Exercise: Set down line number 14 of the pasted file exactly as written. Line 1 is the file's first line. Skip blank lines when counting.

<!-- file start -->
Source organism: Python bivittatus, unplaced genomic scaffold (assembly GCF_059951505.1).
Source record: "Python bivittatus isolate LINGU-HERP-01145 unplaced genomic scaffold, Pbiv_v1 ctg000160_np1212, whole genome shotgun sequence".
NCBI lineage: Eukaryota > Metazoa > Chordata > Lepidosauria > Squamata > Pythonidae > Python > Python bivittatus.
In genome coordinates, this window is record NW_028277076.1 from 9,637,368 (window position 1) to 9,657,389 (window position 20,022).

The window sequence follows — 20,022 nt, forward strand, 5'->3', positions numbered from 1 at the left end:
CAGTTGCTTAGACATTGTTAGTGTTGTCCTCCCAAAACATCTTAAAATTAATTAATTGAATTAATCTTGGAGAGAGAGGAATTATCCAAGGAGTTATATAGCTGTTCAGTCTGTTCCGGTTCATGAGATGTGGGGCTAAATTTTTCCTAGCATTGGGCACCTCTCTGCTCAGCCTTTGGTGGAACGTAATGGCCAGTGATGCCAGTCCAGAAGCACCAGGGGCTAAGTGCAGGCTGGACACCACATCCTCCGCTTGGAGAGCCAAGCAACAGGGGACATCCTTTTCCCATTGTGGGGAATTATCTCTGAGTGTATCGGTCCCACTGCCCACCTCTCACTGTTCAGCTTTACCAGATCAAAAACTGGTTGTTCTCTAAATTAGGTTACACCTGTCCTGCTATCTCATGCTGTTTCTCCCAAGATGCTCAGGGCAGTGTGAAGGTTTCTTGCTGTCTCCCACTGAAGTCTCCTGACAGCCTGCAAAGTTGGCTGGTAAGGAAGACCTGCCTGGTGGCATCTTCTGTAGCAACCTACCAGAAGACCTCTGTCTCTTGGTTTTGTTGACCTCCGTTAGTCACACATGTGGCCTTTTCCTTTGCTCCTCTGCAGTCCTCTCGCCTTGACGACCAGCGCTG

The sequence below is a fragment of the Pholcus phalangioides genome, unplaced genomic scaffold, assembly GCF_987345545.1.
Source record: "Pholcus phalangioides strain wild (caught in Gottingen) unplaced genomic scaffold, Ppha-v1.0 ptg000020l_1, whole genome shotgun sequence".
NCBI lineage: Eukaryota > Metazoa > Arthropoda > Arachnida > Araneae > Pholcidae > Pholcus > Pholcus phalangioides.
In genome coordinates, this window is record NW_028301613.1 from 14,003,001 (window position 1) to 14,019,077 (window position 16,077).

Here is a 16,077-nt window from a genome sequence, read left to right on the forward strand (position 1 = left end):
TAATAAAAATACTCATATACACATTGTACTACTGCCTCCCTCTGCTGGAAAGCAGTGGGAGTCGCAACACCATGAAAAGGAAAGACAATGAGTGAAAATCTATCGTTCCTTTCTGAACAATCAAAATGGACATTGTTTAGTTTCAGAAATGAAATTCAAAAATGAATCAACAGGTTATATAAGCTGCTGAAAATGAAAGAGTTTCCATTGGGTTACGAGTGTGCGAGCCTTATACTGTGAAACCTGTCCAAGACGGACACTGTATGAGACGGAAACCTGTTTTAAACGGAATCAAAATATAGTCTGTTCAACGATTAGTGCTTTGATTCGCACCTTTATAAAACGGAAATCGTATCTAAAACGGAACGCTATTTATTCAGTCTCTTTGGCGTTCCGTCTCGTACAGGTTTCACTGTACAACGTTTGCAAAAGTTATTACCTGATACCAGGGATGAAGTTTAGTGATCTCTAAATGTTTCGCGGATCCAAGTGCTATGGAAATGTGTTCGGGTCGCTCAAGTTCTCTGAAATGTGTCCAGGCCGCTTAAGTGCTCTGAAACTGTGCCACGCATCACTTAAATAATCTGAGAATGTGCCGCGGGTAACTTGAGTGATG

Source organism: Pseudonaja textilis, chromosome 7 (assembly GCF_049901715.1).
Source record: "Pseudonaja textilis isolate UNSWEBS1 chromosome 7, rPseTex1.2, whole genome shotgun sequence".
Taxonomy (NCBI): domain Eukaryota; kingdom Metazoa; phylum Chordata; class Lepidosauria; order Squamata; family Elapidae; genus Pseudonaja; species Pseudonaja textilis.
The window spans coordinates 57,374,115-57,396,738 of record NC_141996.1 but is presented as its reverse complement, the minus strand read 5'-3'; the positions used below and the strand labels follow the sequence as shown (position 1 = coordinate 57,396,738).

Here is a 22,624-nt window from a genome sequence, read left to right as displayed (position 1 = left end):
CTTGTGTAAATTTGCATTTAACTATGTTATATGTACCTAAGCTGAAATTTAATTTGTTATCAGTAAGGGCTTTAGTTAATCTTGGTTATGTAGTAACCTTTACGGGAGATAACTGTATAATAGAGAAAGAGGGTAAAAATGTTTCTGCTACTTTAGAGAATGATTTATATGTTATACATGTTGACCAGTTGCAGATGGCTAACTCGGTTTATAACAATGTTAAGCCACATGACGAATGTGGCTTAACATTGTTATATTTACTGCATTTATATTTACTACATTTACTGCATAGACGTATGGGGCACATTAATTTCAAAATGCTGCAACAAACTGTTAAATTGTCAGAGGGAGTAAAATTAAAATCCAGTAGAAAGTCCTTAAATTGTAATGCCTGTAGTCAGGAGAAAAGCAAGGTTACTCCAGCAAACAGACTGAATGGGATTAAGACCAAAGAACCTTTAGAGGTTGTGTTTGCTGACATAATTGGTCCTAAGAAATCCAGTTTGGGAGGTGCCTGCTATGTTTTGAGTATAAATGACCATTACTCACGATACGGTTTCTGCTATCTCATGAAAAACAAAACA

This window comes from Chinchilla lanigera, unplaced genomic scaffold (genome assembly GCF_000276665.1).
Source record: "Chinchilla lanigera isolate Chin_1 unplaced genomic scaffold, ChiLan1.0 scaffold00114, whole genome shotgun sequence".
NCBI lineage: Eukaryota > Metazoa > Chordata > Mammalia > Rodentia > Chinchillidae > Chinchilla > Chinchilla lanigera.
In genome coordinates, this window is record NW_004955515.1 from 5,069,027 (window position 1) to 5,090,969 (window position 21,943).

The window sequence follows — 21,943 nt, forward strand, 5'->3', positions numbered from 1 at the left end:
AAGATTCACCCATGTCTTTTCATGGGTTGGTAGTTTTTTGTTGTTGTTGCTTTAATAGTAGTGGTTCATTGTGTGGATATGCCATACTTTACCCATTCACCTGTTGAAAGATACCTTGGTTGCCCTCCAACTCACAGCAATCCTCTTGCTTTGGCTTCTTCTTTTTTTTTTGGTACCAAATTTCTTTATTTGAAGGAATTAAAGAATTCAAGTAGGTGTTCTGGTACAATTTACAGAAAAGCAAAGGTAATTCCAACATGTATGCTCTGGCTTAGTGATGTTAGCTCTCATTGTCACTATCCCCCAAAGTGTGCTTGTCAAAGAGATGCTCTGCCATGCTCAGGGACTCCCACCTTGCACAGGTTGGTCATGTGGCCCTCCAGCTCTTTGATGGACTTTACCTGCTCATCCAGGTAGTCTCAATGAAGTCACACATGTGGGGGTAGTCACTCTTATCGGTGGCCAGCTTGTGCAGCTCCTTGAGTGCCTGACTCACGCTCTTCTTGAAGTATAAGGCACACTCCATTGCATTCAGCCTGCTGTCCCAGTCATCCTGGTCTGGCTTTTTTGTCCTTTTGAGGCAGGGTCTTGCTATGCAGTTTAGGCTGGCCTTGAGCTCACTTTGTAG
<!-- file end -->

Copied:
Source record: "Pseudonaja textilis isolate UNSWEBS1 chromosome 7, rPseTex1.2, whole genome shotgun sequence".